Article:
Losar New Year, based on the Buddhist calendar, is observed in Bhutan, Tibet, and by certain people groups of Nepal and India. “Losar” comes from the Tibetan words “lo,” meaning “year,” and “sar,” meaning “new”.
|2021||12 Feb||Fri||Losar New Year|
|2022||3 Mar to 4 Mar||Thu to Fri||Losar New Year|
|2023||21 Feb to 22 Feb||Tue to Wed||Losar New Year|
|2024||10 Feb to 11 Feb||Sat to Sun||Losar New Year|
Note: 2019 is the Year of the Earth Female Pig; 2020 is the Year of the Male Iron Rat.
The Losar New Year celebration begins with “Nyi Shu Gu” (Losar New Year’s Eve) and continues, in some parts of Bhutan, for two full weeks. The first three days of the New Year, however, have the biggest celebrations.
In the earliest times, Losar New Year was kept around the time of the winter solstice, but the date was later moved to occur on or near the Chinese and Mongolian New Years. This normally puts Losar New Year in February or March on the Gregorian calendar.
As Losar New Year approaches, Bhutanese begin to prepare by cleaning their homes and making special offerings at temples called “Lama Losar.” Old possessions are often gotten rid of and new ones bought this time of year as well. Temples and monasteries are ornately decorated for the occasion, and special “puja” rituals are done at monasteries.
On New Year’s morning, breakfast is eaten just at sun rise, and various rituals are observed. A meal at noon and a mid-afternoon snack are also traditional. Families often go on picnics together, and it is a day that mixes celebration with relaxation.
Later in the day, local Losar festivals are held all over the nation, where there is abundant feasting, singing, and dancing. Games such as darts and archery are played, archery especially being prominent because it is the national sport of Bhutan. Everyone greets each other with “Tashi Delek!,” which is a wish for abundance and good luck on the one addressed.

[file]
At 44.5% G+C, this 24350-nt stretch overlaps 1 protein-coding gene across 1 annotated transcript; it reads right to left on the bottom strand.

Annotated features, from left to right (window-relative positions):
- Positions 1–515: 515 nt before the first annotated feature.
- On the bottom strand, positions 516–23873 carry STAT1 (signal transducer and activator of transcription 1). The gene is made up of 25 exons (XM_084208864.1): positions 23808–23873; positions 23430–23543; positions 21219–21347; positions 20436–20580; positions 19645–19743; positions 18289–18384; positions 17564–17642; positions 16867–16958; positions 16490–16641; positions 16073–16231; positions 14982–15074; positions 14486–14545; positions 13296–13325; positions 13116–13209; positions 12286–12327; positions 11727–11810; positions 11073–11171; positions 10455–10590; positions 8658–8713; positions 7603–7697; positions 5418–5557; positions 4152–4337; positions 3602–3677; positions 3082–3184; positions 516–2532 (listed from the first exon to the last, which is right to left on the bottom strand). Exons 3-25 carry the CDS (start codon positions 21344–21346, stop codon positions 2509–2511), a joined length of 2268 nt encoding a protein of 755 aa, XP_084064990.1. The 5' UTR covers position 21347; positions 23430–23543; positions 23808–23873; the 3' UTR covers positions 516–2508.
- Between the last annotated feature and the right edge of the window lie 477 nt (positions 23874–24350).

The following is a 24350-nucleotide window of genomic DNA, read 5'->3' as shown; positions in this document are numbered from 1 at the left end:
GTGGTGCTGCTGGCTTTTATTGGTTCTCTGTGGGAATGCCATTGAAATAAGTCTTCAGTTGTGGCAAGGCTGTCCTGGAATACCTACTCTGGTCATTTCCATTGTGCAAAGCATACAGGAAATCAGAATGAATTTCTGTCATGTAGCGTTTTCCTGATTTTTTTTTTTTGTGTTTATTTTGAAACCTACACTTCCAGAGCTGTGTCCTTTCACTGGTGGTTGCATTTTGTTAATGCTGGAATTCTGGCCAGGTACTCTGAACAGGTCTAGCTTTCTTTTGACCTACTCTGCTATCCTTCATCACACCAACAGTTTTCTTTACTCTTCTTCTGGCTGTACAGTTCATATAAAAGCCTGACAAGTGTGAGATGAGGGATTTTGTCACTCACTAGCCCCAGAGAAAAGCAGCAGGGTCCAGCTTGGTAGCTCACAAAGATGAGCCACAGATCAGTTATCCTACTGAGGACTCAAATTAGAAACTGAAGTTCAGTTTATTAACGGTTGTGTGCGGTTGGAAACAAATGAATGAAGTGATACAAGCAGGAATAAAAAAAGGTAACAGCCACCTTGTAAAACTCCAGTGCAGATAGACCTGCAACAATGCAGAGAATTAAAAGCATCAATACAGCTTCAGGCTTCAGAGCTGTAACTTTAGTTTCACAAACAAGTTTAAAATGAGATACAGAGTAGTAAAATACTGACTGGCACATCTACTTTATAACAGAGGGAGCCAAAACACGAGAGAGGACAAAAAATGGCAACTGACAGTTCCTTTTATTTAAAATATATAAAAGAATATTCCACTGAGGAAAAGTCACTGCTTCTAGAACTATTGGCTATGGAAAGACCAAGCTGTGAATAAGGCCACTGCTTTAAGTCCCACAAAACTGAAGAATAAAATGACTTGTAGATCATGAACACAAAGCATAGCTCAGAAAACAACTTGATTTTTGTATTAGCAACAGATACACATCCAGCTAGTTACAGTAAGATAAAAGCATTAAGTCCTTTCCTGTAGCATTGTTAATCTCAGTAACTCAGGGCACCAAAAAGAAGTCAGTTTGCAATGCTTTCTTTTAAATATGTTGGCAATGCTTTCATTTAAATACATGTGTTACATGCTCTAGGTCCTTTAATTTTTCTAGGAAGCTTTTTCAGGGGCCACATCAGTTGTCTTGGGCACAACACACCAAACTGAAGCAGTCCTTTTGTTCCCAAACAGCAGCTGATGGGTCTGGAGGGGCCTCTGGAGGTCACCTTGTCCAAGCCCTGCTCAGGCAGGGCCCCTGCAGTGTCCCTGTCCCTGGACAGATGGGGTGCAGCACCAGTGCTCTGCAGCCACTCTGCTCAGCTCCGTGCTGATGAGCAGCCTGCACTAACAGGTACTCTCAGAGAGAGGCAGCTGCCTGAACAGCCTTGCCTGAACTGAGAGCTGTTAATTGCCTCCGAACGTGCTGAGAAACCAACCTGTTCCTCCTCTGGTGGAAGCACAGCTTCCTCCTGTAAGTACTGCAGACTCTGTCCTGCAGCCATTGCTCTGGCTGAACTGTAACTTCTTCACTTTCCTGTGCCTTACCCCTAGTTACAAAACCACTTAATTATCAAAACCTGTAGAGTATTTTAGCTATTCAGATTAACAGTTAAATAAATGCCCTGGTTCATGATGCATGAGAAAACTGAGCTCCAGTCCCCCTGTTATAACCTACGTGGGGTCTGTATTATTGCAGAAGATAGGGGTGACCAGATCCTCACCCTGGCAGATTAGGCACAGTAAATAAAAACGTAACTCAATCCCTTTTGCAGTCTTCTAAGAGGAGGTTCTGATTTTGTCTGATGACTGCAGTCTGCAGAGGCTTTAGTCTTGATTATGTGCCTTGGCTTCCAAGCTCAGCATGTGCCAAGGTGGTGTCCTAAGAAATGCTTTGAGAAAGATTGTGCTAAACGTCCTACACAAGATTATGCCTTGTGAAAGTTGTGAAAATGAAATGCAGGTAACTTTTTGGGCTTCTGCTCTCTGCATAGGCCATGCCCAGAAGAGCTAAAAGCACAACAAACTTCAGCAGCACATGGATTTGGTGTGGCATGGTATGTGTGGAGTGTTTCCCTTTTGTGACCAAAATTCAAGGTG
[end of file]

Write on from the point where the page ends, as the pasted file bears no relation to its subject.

Those traveling in Bhutan during Losar New Year may wish to take part in any of the following activities:
- Try the dough balls often given out this time of year, which have special “treats” hidden in the centre. The contents are meant to symbolise the receiver’s character traits and are often used as jokes. For example, a chili pepper inside means you talk too much. Salt, rice, or something white inside means you are a good person. Black coal in the middle, however, means your heart is hopelessly black.
- Try some other festive Losar foods, such as guthuk, a noodle made out of nine ingredients, including grains and a kind of dried cheese, fried biscuits, sugar cane meat, green bananas, fermented rice, mandarin oranges, a plethora of teas, and a tasty sweet called “shudre.”
- Visit Punakha, once the capital of Bhutan before it was moved to Thimphu. There, you can see the Punakha Dzong, the old palace that sits at the junction of two rivers and is meant to symbolise Buddhism architecturally. When it was built, in 1637, a major Losar New Year celebration took place there, which has been observed annually ever since. The Punakha festival is one of the most important of all the Losar festivals held across all Bhutan.
Bhutan is a small country and Losar New Year celebrations continue for 14 days, which means you have plenty of time to visit multiple locations and see how festivities vary from place to place.